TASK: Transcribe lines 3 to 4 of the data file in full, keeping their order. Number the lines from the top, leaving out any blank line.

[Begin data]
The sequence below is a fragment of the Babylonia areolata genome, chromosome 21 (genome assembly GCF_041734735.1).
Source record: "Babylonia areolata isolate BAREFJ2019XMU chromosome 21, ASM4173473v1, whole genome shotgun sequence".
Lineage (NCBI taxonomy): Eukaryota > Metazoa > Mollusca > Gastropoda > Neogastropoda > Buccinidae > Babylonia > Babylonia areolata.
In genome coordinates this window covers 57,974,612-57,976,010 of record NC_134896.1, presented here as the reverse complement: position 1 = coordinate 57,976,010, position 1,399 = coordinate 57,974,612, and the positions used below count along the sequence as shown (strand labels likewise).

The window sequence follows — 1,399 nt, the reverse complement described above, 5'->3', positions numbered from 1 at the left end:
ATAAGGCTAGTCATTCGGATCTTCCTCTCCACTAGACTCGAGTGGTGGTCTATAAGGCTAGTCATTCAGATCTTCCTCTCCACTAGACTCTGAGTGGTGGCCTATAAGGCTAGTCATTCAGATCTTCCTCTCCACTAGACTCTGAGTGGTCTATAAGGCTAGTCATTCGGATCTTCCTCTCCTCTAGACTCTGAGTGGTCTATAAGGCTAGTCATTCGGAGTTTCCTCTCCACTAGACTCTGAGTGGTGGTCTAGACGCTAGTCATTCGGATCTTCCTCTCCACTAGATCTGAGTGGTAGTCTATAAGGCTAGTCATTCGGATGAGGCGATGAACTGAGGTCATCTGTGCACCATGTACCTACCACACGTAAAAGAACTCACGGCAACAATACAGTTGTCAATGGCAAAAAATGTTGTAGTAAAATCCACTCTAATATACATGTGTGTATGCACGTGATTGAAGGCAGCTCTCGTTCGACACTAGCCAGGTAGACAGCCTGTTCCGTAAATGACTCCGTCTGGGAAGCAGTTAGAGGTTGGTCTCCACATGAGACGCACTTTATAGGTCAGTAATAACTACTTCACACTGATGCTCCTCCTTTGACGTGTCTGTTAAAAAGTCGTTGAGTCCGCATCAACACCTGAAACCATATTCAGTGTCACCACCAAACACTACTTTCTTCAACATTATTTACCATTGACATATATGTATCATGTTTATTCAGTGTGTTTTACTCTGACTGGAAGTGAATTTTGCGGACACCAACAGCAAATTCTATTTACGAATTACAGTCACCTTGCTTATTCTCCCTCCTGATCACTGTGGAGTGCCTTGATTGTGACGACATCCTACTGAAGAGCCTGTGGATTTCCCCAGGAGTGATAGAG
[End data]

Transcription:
Lineage (NCBI taxonomy): Eukaryota > Metazoa > Mollusca > Gastropoda > Neogastropoda > Buccinidae > Babylonia > Babylonia areolata.
In genome coordinates this window covers 57,974,612-57,976,010 of record NC_134896.1, presented here as the reverse complement: position 1 = coordinate 57,976,010, position 1,399 = coordinate 57,974,612, and the positions used below count along the sequence as shown (strand labels likewise).